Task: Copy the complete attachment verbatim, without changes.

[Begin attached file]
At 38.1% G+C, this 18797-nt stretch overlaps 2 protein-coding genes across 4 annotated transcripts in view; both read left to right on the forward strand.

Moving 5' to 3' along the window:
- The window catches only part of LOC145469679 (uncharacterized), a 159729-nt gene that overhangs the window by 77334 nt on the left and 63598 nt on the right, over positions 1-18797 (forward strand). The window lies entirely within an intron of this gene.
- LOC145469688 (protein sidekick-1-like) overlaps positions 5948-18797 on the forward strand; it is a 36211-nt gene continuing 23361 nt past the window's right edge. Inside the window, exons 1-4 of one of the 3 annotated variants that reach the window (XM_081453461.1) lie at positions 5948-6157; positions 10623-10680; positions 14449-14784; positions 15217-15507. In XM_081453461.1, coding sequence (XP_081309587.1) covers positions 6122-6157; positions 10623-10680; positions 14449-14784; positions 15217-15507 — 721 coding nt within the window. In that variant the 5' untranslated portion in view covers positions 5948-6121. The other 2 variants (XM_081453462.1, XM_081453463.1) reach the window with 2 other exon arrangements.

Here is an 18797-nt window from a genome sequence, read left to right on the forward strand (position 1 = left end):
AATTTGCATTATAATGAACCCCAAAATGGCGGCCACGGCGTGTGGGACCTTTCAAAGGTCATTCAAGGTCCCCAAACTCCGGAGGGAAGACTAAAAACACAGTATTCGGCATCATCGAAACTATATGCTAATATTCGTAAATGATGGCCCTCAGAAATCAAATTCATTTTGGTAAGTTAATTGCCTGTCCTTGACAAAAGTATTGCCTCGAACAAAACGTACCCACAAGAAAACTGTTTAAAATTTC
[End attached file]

At 38.1% G+C, this 18797-nt stretch overlaps 2 protein-coding genes across 4 annotated transcripts in view; both read left to right on the forward strand.

Moving 5' to 3' along the window:
- The window catches only part of LOC145469679 (uncharacterized), a 159729-nt gene that overhangs the window by 77334 nt on the left and 63598 nt on the right, over positions 1-18797 (forward strand). The window lies entirely within an intron of this gene.
- LOC145469688 (protein sidekick-1-like) overlaps positions 5948-18797 on the forward strand; it is a 36211-nt gene continuing 23361 nt past the window's right edge. Inside the window, exons 1-4 of one of the 3 annotated variants that reach the window (XM_081453461.1) lie at positions 5948-6157; positions 10623-10680; positions 14449-14784; positions 15217-15507. In XM_081453461.1, coding sequence (XP_081309587.1) covers positions 6122-6157; positions 10623-10680; positions 14449-14784; positions 15217-15507 — 721 coding nt within the window. In that variant the 5' untranslated portion in view covers positions 5948-6121. The other 2 variants (XM_081453462.1, XM_081453463.1) reach the window with 2 other exon arrangements.

Here is an 18797-nt window from a genome sequence, read left to right on the forward strand (position 1 = left end):
AATTTGCATTATAATGAACCCCAAAATGGCGGCCACGGCGTGTGGGACCTTTCAAAGGTCATTCAAGGTCCCCAAACTCCGGAGGGAAGACTAAAAACACAGTATTCGGCATCATCGAAACTATATGCTAATATTCGTAAATGATGGCCCTCAGAAATCAAATTCATTTTGGTAAGTTAATTGCCTGTCCTTGACAAAAGTATTGCCTCGAACAAAACGTACCCACAAGAAAACTGTTTAAAATTTC